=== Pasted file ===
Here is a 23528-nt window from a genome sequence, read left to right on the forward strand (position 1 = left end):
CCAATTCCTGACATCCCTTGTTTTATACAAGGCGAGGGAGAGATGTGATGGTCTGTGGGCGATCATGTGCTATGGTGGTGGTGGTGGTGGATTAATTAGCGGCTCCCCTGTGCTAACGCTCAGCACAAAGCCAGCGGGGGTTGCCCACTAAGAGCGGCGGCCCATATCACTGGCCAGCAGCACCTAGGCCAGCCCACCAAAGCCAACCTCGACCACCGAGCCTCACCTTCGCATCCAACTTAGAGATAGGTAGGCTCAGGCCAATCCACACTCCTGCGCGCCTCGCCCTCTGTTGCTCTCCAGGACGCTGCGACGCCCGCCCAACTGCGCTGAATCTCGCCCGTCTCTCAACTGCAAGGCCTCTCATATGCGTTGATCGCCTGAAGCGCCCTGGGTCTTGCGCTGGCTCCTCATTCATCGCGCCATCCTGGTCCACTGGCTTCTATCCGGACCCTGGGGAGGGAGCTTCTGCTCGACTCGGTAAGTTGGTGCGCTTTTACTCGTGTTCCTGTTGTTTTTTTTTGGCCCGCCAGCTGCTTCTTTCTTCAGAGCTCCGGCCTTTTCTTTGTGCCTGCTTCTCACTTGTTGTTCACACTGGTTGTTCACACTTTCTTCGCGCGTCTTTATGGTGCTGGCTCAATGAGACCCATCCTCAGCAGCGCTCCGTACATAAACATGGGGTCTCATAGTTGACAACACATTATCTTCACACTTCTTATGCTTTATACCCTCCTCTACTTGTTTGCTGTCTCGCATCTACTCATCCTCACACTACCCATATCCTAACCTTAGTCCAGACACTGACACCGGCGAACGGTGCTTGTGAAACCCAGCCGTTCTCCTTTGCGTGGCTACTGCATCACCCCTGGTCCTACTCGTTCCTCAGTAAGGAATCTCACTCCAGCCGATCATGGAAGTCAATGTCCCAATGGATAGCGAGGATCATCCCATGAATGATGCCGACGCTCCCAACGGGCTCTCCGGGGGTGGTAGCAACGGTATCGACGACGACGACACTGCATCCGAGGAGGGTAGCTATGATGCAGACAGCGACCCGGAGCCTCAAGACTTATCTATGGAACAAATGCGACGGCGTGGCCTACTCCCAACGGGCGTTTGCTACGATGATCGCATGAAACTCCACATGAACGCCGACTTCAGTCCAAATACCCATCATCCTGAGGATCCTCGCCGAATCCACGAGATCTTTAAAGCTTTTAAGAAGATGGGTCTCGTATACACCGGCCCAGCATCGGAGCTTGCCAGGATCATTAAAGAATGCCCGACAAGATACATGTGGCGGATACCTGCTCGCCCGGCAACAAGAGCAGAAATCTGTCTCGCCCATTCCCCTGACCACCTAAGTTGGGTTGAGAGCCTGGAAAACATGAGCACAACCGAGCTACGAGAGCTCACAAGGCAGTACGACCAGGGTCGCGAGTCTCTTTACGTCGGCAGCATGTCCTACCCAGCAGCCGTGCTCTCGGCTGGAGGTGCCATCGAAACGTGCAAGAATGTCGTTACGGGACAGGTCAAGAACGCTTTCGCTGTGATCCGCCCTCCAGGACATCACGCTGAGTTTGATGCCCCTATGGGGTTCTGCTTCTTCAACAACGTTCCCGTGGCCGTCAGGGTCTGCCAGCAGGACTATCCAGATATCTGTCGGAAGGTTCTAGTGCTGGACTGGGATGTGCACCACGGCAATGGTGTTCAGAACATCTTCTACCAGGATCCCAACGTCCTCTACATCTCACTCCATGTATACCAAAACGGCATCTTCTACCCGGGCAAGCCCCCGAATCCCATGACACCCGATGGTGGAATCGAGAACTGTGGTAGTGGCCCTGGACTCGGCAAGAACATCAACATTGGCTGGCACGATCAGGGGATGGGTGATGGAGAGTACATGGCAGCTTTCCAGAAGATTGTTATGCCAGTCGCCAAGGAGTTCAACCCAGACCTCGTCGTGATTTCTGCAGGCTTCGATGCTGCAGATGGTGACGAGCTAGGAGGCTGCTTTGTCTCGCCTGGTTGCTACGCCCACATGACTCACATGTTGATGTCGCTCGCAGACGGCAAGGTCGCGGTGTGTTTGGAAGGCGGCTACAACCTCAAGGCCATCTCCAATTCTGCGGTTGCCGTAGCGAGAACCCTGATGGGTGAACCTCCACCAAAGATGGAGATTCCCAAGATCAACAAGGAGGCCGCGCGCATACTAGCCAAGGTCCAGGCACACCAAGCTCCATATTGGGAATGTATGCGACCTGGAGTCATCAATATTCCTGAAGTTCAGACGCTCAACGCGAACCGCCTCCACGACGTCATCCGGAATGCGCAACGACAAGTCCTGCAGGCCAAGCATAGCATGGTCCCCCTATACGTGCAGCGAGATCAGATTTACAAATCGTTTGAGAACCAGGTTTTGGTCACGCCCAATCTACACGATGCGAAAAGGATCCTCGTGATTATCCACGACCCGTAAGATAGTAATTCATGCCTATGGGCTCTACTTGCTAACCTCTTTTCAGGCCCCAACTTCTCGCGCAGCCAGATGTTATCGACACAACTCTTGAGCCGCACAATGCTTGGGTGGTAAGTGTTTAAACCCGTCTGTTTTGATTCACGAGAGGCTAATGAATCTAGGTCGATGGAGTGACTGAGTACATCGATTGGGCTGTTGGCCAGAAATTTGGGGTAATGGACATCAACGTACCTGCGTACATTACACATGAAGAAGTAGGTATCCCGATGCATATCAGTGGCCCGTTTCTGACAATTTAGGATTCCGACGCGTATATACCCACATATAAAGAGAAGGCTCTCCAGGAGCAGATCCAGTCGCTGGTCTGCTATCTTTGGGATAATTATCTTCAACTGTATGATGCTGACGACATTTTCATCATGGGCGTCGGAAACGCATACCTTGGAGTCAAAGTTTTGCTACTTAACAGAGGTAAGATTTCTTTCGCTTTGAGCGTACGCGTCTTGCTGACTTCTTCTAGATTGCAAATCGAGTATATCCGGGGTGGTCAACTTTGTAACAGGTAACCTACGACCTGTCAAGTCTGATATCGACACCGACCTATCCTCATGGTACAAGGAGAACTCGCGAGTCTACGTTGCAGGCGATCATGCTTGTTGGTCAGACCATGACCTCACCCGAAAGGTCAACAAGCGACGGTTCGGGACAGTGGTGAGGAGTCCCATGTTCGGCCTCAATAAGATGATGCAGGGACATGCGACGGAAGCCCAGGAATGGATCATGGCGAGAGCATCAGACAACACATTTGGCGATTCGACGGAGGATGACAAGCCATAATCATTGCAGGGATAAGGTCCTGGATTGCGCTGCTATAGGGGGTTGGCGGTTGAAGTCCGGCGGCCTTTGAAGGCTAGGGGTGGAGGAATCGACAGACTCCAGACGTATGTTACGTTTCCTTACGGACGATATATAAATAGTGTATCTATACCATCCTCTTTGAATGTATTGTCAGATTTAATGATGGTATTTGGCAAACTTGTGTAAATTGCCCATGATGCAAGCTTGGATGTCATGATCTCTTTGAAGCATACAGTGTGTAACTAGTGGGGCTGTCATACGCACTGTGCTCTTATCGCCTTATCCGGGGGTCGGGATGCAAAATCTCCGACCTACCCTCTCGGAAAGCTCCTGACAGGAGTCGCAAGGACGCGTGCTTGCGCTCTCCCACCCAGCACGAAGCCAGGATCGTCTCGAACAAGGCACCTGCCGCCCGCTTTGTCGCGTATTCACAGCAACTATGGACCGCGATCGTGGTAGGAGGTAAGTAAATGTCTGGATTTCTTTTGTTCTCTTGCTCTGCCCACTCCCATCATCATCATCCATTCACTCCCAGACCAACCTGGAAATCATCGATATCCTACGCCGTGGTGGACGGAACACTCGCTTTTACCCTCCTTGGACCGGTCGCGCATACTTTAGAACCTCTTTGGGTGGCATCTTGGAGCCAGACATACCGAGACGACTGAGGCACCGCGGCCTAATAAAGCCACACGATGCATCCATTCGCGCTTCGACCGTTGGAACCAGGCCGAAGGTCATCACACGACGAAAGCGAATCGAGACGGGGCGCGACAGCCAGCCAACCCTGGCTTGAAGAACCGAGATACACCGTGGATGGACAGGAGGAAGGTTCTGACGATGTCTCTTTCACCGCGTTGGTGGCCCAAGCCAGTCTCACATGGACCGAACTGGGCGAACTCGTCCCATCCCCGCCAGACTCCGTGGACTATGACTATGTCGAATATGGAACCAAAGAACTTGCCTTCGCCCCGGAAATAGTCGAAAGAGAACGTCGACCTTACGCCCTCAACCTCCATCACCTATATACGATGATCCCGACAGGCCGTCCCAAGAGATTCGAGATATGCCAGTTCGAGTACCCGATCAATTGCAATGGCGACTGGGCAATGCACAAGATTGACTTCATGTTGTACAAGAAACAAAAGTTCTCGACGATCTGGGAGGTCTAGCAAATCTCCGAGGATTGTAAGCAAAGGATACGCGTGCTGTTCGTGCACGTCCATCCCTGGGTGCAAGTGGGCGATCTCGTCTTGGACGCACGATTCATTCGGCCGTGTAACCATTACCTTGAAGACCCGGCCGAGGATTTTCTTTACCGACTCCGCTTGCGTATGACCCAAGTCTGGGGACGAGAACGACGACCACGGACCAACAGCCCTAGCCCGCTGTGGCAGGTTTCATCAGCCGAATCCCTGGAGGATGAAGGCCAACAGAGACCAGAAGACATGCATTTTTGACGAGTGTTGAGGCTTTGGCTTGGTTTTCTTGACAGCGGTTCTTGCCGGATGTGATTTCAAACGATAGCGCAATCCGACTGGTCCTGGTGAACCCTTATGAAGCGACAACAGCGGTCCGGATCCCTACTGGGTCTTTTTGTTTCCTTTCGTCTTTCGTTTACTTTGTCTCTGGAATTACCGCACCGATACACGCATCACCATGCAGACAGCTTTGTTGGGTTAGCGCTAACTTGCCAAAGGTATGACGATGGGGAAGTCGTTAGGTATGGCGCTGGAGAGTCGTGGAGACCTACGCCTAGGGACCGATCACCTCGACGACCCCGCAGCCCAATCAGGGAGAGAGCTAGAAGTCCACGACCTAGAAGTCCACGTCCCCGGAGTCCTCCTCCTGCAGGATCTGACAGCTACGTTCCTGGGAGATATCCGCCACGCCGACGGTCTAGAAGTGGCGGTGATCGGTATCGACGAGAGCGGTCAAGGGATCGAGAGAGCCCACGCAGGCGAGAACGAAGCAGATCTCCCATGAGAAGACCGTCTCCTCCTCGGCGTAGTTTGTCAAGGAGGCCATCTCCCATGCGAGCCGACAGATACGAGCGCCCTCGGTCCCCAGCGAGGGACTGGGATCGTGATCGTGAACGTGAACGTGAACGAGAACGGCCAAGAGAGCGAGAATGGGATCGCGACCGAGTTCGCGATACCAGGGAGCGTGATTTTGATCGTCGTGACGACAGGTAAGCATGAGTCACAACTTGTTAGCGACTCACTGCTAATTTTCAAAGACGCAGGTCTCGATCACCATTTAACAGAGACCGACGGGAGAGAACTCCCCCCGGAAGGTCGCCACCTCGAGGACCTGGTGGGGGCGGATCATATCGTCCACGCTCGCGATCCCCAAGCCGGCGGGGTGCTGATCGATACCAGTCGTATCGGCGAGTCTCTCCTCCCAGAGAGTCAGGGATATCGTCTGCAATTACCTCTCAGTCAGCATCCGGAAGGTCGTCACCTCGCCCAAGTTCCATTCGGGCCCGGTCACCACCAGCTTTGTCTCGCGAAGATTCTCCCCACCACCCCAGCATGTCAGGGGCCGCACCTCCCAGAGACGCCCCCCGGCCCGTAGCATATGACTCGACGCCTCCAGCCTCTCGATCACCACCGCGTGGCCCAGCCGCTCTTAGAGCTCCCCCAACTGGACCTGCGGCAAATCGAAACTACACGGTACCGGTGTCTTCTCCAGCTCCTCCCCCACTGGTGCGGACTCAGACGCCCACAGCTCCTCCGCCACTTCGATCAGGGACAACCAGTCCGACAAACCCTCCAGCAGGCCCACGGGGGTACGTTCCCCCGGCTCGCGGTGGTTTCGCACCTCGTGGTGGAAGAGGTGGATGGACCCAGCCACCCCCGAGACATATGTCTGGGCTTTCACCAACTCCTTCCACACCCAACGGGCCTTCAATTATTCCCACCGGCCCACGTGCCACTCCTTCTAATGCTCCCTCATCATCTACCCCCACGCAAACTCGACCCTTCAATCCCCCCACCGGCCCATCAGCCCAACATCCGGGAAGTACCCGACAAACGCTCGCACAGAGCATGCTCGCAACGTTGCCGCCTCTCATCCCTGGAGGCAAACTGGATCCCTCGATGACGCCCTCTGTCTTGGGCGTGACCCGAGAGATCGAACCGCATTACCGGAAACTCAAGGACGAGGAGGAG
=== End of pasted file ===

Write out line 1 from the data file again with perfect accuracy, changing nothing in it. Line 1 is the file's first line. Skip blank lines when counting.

Here is a 23528-nt window from a genome sequence, read left to right on the forward strand (position 1 = left end):